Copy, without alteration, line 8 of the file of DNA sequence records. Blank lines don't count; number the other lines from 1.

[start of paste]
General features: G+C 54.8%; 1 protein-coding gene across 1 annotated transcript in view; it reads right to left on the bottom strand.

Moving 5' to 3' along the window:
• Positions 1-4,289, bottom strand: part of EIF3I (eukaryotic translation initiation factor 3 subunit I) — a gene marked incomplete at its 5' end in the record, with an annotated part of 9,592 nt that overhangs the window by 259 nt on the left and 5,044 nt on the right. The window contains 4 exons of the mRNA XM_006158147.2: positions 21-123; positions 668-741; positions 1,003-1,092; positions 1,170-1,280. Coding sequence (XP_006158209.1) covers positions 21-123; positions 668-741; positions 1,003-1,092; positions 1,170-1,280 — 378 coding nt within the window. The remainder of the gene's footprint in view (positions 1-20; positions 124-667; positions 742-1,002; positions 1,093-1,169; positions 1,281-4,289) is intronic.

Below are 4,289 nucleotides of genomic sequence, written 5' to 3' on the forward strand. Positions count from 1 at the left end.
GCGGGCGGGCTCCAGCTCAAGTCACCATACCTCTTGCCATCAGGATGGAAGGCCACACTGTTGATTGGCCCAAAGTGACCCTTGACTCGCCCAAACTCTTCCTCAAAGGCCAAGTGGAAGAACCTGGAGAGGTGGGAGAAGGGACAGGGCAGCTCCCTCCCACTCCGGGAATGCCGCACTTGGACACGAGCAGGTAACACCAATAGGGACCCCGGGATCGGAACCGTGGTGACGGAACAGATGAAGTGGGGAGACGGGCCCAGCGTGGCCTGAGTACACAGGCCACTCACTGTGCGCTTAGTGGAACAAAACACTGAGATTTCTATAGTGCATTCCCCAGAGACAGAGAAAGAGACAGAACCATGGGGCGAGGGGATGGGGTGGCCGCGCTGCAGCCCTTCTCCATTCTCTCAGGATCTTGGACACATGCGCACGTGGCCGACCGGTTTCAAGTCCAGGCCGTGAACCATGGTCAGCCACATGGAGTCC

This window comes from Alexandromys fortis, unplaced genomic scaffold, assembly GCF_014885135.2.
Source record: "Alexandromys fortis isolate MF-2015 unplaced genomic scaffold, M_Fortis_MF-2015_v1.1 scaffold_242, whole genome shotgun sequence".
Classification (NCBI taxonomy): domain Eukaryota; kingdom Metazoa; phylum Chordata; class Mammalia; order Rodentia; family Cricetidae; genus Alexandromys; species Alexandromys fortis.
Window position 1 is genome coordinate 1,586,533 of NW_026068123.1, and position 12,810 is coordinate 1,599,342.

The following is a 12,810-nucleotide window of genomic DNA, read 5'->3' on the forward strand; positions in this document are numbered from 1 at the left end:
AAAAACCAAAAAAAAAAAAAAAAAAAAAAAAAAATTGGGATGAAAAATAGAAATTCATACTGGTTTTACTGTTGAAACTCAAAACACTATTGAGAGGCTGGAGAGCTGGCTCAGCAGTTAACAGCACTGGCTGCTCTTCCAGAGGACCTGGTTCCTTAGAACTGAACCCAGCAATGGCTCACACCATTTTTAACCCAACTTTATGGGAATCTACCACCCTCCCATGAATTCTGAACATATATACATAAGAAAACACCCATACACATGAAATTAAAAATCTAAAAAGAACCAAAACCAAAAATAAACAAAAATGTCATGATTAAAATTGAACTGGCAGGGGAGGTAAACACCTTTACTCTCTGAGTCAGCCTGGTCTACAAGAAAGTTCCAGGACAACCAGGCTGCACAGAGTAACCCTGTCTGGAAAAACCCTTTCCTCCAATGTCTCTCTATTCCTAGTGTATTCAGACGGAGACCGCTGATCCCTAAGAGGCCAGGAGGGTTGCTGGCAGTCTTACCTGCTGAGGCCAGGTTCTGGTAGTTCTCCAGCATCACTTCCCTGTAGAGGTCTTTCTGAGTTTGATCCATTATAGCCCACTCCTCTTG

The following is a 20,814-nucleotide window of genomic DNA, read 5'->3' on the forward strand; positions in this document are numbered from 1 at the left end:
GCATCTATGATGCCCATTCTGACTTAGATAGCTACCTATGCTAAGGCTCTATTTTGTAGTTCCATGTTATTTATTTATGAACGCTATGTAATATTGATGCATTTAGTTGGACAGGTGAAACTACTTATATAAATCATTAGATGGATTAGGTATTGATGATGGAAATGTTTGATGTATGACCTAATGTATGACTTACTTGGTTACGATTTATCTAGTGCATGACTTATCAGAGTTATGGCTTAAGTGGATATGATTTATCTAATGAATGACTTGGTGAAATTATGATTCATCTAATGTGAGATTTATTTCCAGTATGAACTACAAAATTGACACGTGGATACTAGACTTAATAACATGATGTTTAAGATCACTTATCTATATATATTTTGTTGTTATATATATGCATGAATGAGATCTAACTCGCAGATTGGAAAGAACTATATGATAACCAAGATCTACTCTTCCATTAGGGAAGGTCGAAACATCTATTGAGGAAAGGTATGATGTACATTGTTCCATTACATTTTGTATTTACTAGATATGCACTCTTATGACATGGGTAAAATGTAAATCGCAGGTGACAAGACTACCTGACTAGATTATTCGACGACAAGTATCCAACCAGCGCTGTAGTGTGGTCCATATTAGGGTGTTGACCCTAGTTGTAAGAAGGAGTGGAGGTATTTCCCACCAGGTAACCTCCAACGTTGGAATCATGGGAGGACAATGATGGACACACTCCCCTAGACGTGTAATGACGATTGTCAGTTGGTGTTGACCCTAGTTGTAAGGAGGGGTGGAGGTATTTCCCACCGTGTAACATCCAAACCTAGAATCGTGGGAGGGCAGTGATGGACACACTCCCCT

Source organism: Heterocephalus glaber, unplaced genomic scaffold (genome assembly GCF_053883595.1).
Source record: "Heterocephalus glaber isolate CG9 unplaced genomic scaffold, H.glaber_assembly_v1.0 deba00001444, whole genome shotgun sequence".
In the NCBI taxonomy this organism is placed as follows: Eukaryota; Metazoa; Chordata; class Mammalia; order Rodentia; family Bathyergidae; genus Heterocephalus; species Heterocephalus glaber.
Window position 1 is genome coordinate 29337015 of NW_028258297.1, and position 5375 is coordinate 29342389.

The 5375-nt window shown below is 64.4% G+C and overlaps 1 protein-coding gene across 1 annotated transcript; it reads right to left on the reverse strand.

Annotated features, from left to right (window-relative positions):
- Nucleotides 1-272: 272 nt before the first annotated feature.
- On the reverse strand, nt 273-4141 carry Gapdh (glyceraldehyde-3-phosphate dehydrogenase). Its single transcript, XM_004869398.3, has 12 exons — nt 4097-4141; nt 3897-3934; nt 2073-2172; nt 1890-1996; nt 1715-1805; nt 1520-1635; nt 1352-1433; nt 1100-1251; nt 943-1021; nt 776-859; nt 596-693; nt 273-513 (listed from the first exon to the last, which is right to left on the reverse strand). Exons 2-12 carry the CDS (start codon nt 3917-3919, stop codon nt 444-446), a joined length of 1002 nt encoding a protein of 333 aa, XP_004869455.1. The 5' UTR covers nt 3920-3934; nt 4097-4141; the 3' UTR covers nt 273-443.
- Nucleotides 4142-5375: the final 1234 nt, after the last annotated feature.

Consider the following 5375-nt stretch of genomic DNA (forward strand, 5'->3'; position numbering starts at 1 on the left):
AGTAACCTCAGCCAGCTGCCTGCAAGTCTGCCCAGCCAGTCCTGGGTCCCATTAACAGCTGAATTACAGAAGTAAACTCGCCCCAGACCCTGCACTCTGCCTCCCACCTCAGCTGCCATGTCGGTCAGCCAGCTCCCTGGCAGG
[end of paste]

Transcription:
Classification (NCBI taxonomy): domain Eukaryota; kingdom Metazoa; phylum Chordata; class Mammalia; order Rodentia; family Cricetidae; genus Alexandromys; species Alexandromys fortis.